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    I use starch while the fabric is still uncut, that is to say, before there are any cut bias edges.
    When I try to starch or steam AFTER the bias edges are cut, they always become unsquared and out of true.

  21. #21
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    One could cut the squares "on the diagonal" or "on point" and then sew them - then when cut, they would have "straight" edges

  22. #22
    Super Member oma66's Avatar
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    Quote Originally Posted by tooMuchFabric
    I use starch while the fabric is still uncut, that is to say, before there are any cut bias edges.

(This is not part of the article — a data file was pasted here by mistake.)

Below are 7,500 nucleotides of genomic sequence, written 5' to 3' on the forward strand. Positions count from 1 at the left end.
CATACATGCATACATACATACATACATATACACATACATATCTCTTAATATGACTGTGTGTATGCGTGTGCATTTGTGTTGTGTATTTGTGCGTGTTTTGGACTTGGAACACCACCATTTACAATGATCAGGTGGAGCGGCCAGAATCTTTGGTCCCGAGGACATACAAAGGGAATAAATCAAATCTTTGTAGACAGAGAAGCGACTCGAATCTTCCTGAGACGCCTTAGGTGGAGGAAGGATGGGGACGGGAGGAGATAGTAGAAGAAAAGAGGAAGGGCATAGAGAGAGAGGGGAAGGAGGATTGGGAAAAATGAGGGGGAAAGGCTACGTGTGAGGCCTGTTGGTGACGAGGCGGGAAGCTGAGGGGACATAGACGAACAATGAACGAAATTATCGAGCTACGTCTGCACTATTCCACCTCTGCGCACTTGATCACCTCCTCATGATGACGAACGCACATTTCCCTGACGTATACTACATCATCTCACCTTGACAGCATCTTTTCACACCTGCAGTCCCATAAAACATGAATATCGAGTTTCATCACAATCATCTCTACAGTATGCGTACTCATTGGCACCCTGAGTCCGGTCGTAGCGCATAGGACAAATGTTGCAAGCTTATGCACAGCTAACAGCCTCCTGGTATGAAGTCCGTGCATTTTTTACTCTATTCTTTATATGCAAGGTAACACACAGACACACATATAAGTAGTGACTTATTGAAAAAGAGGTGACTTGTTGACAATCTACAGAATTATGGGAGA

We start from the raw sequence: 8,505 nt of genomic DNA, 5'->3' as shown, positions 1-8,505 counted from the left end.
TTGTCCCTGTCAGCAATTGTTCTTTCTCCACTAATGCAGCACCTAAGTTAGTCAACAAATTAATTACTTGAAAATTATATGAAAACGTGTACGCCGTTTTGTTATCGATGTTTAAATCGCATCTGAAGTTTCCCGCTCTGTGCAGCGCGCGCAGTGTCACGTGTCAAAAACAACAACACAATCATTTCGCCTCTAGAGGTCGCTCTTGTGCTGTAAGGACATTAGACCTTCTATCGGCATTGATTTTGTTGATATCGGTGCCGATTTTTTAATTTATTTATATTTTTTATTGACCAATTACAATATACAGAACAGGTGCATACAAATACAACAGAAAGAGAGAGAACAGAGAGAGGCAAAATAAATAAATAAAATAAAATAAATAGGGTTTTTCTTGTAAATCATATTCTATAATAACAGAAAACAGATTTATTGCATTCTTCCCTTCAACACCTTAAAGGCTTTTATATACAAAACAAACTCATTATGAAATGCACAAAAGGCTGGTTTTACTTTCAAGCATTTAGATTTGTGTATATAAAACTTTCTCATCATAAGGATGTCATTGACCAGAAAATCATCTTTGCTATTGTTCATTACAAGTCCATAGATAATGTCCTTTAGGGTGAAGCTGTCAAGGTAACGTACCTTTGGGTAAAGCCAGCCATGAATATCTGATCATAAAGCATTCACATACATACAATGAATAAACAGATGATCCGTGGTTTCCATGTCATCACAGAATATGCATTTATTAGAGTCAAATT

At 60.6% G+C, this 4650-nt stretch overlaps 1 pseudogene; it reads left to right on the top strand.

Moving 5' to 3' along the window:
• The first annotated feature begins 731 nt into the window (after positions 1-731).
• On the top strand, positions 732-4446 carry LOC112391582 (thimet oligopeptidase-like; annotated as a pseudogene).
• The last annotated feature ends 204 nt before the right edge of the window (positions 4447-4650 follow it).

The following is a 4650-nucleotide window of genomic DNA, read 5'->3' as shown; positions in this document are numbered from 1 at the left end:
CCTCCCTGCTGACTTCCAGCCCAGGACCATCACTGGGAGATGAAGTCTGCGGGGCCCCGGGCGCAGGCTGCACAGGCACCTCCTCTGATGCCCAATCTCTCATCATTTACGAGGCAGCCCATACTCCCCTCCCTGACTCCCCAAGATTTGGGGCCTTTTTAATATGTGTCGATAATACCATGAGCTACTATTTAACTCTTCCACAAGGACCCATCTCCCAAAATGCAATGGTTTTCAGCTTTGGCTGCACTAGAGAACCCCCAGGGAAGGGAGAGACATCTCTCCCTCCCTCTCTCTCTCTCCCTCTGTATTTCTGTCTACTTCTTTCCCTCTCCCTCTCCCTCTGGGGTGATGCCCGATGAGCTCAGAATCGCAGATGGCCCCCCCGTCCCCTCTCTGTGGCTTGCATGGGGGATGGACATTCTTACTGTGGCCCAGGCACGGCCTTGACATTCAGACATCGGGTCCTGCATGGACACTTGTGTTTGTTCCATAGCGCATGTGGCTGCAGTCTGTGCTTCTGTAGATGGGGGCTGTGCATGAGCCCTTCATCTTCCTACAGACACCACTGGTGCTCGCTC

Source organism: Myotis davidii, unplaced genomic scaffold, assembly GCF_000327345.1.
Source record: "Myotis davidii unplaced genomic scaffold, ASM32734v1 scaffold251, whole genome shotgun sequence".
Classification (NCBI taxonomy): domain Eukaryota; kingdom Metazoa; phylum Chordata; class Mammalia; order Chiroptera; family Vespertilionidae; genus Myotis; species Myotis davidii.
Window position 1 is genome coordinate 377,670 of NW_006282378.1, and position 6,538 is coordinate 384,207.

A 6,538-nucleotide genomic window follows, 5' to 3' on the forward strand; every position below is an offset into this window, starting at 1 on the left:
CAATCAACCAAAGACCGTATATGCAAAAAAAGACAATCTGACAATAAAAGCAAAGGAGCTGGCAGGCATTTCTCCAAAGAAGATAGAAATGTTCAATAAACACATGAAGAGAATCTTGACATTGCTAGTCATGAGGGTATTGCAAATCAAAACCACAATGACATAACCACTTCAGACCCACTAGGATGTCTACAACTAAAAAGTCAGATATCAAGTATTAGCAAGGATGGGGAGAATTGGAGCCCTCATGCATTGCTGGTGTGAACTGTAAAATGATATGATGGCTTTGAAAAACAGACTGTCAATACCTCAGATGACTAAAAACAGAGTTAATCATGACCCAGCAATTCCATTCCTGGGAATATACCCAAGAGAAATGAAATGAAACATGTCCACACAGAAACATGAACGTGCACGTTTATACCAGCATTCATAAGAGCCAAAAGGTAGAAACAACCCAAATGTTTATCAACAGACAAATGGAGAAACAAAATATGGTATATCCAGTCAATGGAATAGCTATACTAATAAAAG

When I try to starch or steam AFTER the bias edges are cut, they always become unsquared and out of true.
    I will try sizing before I cut and see if I find any difference from what I am already doing. If there an advantage to doing it your way I most certainly will change. Thanks to you and to "toomuchfabric" who said the same thing. I have never had a problem, but learning from others is one of the great things about this board. Thanks again. I appreciate it.

  23. #23
    Super Member oma66's Avatar
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    Quote Originally Posted by bearisgray
    One could cut the squares "on the diagonal" or "on point" and then sew them - then when cut, they would have "straight" edges
    Have you done this? I never thought of doing it that way.

  24. #24
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    It works - the outside edges are a bit "stretchy" when sewing them - but not nearly as "stretchy" as when sewing triangles.

  25. #25
    Senior Member seymoore's Avatar
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    This is so cool! Thanks for sharing!